We couldn't have handled all the submissions we received if it weren't for three wonderful women who volunteered their time to read hundreds of submissions from the slush pile. Jennifer Wilson, Selene M'Only, and Ann Magee all worked tirelessly with the two editors and myself to process submissions. Because of these three, I can say every story submitted was read by a member of the Horror for Good team and received a fair chance.
Can you preview some of the stories for us?
R.J. CAVENDER: I'd love to! This collection contains stories about arcane secret societies, carnivorous mermaids, séances gone wrong, murderous inanimate objects, and hungry mouths that consume entire communities. Like every Cutting Block collection, we look to create an ebb and flow, almost like a mixtape, taking readers on a complete journey from Point A to the very last page. I think it's both fun and challenging to stack stories so there's a complexity and continuity of tone and theme, having certain aspects of stories playing off one another. I believe this lends every anthology a more complete and satisfying reading experience and gives each of our books a unique identity.
Are these all new stories, or will there be some reprints in the mix?
RJC: Well over half of the 400-plus pages are new stories, with some handpicked favorites and rare reprints filling out the table of contents. I was really jazzed to get one of my favorite stories by Jack Ketchum in this collection, as we have a strict no-reprints policy for the +Horror Library+ books, so I never thought I'd get to request and publish one of my favorite stories from one of my all-time favorite writers. It's been a lot of fun weaving exceptional new tales from budding authors in with some of our favorite stories from the Masters of Horror Fiction. I can't wait until we can bring this book to our readers.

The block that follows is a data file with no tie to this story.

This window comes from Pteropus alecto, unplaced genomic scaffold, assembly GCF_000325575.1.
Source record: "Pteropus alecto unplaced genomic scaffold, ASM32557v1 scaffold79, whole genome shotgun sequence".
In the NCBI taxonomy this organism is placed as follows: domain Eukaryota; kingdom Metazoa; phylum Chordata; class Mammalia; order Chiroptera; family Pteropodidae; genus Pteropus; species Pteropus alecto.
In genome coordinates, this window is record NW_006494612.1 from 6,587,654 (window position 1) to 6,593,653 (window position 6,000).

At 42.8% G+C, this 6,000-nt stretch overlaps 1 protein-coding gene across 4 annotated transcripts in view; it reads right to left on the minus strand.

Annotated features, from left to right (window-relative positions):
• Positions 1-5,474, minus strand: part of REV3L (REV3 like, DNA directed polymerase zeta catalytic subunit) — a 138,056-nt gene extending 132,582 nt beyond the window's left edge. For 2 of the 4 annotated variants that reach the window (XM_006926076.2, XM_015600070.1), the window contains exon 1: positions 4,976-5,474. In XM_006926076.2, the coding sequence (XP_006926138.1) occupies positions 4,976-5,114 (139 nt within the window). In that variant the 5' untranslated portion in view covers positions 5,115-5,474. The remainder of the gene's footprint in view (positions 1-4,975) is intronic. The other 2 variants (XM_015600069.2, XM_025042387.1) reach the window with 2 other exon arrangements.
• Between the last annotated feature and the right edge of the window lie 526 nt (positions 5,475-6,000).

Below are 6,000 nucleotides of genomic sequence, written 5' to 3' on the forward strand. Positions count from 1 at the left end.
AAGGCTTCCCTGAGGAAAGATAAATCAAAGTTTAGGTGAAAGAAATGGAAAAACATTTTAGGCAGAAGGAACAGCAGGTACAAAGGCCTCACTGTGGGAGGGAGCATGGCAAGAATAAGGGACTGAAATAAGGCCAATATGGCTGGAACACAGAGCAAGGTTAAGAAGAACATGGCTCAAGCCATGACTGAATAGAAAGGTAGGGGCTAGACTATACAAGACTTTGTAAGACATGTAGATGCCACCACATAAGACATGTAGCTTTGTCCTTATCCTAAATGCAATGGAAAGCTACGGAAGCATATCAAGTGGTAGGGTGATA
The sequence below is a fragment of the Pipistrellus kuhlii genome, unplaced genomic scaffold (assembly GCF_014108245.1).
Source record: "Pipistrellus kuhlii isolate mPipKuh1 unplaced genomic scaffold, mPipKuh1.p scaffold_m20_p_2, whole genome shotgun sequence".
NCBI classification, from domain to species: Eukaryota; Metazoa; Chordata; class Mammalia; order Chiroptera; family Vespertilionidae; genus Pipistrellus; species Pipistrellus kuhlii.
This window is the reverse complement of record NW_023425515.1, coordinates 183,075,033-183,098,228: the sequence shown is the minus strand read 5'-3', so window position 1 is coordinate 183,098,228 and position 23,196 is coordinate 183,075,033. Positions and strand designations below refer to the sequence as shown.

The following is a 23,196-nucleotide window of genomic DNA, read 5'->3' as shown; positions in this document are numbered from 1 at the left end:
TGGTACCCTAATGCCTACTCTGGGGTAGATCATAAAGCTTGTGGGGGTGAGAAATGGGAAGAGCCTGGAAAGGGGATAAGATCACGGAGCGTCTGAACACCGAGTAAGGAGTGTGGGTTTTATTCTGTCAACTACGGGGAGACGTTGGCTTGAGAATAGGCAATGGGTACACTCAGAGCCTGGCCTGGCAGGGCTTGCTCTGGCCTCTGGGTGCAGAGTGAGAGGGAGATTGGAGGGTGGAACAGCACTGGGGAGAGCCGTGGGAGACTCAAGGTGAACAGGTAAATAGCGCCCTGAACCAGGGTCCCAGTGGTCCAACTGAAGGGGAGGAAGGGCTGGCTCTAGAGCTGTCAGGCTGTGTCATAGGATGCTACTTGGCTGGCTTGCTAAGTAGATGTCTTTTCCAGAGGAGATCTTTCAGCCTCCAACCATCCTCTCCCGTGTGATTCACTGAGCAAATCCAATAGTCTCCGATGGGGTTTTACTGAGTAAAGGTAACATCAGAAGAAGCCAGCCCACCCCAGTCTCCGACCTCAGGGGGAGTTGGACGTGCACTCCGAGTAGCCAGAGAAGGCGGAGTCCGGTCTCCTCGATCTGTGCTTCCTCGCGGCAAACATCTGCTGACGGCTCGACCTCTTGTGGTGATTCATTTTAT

Was there a particular theme or tone that you were looking for, and how did that evolve as you began selecting stories?
RJC: There was a brief moment when we considered having a theme of "good" present for this collection to play off the book title, but that was dismissed almost as soon as the idea surfaced. We found it too limiting to impose this sort of construct upon the book, and instead decided to just put together the best collection of stories we could get our hands on. But if you look closely, there are some recurring ideas that are explored throughout. And this book is in no way a "light" collection filled with feel-good horror stories simply because it's a book for charity. We went all-out on our selections for this one and I think readers will appreciate that we pulled no punches bringing together a collection that's both intricately layered and darkly disturbing.
When is the book coming out, and how can people order it?
RJC: The book will be out on March 30th and all you need to do is check the Horror For Good page on Facebook (http://www.facebook.com/horrorforgood) or the Cutting Block Press homepage (http://www.cuttingblock.net/) for further ordering details!
All revenues, less direct costs for production, marketing and distribution (net profits of each purchase, estimated to be at least 10% to 15%) will be donated to amfAR, The Foundation for AIDS Research."
Blu Gilliand is a freelance writer of fiction and nonfiction. He covers horror fiction at his blog, October Country, and contributes interviews to the Horror World website. Follow him on Twitter at @BluGilliand.